The drake northern pintail is one handsome dude. The head is chocolate brown with a clean white stripe that snakes up from the white breast and neck. The back and sides are slate-gray with black highlights and it has a bright white rump patch. The “pin” tail is long. It can account for a quarter of the total length of an adult mail in breeding plumage. The middle two tail feathers are black and the outside ones are gray with white margins. An iridescent green speculum is displayed in flight and the bill is blue with a black stripe in the center and black margins.
The female is more muted with a tawny head and a mottled brown and white body. Her bill is dark blue-gray, usually with darker blotches. The female has a rather long pointed tail as duck tails go, but nothing comparable to the male’s pin.
The drake’s tail accounts for most of the colloquial names — like spiketail, sprigtail, sprig, etc. but I knew them in Louisiana as snakeheads. I’m not sure of the origin of this name, but I’ve heard two accounts. One is the white stripe that “snakes” up the drake’s head and the other is in reference to the bird’s habits. Pintails are a skittish lot and when they’re on the water and they become alarmed they raise their heads up on their long snake-like necks to get a better look around.
Because of the pintail’s immense range and global population it is listed as a species of least concern. However, the northern pintail’s North American population has been in a tailspin since the late 1950s. Numbers have dropped from an estimated 10 million in 1957 to around 3 million today. Disease has played a part in the loss of North American pintails, both in the past and more recently. Two outbreaks of avian botulism in Canada and Utah in 1997 claimed close to a million pintails. But loss of habitat and changes in agriculture appear to be the most serious threats to North American pintails.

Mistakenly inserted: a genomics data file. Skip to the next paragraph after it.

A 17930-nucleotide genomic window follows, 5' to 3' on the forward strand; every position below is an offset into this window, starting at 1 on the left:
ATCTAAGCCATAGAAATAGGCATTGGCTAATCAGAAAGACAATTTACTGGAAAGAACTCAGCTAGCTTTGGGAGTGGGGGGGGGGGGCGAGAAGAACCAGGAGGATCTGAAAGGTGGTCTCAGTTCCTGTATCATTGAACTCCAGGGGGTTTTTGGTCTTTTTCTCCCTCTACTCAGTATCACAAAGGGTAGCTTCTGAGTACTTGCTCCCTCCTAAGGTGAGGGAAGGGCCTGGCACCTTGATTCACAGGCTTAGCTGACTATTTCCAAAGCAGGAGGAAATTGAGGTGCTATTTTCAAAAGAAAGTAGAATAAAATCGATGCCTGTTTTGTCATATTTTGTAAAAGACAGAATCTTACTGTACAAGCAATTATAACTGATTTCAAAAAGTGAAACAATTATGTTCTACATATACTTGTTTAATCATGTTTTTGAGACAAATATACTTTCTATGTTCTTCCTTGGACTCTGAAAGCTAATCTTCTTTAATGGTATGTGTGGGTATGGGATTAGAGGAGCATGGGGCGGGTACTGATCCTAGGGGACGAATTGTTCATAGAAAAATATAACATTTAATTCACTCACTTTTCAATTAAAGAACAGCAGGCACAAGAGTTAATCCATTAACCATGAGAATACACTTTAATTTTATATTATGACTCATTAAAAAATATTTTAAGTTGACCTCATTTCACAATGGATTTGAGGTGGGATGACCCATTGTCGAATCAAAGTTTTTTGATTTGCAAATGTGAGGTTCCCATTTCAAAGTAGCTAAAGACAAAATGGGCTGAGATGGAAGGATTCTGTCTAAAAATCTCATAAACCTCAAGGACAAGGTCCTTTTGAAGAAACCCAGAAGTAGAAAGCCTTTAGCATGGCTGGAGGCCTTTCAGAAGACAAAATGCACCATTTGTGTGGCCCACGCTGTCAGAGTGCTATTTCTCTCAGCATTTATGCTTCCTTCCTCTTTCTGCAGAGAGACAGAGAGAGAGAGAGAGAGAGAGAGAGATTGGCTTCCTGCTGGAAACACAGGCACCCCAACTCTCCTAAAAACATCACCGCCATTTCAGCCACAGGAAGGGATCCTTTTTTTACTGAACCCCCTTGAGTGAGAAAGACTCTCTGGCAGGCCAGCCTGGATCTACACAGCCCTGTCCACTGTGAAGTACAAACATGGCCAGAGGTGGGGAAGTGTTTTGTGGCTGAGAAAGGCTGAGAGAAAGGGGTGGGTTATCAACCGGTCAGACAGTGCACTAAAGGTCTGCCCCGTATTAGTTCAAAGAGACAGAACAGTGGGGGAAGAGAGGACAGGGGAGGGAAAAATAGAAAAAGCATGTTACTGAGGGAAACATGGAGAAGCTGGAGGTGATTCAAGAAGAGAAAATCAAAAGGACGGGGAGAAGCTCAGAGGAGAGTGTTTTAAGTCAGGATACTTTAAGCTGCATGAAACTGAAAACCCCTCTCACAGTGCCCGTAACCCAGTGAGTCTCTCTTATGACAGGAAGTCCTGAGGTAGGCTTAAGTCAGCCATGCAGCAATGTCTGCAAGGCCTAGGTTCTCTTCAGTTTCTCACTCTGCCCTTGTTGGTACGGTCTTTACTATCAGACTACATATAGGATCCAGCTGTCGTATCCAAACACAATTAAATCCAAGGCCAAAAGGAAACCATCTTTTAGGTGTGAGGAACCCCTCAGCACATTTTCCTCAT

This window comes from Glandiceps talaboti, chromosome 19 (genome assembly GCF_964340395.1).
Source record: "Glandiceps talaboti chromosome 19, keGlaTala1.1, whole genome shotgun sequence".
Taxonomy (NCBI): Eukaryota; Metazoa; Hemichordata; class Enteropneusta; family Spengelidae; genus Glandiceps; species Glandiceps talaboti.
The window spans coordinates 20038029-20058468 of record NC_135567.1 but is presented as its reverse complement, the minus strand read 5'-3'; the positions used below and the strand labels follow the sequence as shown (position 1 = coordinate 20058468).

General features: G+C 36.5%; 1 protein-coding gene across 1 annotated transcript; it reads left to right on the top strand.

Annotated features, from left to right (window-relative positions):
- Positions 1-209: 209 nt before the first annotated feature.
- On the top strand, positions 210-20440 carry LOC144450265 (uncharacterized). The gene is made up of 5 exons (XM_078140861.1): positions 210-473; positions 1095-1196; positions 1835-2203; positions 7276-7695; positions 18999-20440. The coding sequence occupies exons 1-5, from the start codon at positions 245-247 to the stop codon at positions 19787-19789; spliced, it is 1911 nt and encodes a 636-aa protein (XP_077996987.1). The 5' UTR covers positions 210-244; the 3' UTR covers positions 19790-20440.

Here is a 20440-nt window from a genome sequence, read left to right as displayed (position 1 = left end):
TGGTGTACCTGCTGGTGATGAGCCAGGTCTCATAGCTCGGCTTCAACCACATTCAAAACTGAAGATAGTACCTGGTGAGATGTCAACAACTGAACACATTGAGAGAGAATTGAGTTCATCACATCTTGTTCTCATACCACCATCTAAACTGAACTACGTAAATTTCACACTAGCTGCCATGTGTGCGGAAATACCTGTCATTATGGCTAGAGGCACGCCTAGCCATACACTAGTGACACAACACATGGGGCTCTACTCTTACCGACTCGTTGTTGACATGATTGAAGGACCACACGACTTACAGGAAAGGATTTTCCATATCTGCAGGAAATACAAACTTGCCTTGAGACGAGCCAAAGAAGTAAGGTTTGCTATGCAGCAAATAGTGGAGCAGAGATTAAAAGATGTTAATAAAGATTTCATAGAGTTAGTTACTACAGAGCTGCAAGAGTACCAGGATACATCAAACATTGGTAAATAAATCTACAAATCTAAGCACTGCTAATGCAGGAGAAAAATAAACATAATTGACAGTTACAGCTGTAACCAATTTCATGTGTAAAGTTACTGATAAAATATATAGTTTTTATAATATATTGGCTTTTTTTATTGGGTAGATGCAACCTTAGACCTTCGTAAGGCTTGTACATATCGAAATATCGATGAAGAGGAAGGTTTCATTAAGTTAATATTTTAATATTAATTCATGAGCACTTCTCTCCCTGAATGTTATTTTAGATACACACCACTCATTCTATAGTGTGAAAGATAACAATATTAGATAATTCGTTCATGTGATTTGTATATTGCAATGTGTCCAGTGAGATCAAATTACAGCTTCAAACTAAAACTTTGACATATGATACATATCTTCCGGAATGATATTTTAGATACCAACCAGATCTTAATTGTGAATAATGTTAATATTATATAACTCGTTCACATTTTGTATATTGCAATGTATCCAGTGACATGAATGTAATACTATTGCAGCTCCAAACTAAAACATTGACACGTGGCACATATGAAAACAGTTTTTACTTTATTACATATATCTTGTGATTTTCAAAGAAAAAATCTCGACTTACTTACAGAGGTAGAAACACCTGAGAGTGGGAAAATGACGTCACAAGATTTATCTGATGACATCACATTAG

Numbers from the Atlantic Flyway mirror this dramatic decline. The Atlantic Flyway Midwinter Survey recorded an average of about 250,000 birds in the late 1950s. Today’s survey records about 50,000 pintails.
North Carolina joined South Carolina, Virginia, Maryland, New Jersey and Florida in 2004 to create a multiagency project committed to finding ways to reverse this population decline.
This year’s ninth annual Balsam Christmas Bird Count (CBC) was held Friday Dec. 30. As I was driving home from work at 7 a.m. that Friday morning things were looking good. By the time I got a nap and met Paul Super, who had graciously agreed to help out, and his friend Patrick Flaherty beating the bushes around Autumn Care, it was about 12:30 p.m. and the wind was bllloooooowwwwiiinnggg!
Now wind is a terrible obstacle for birders. Birds are prone to sit tight rather than be buffeted around and you can’t here a chip note or song unless you’re within 50 feet or so of the source. But after last year’s 10 hours in the pouring rain, wind wasn’t so bad.
Paul and Patrick had already done the yeoman’s work, recording more than 30 species.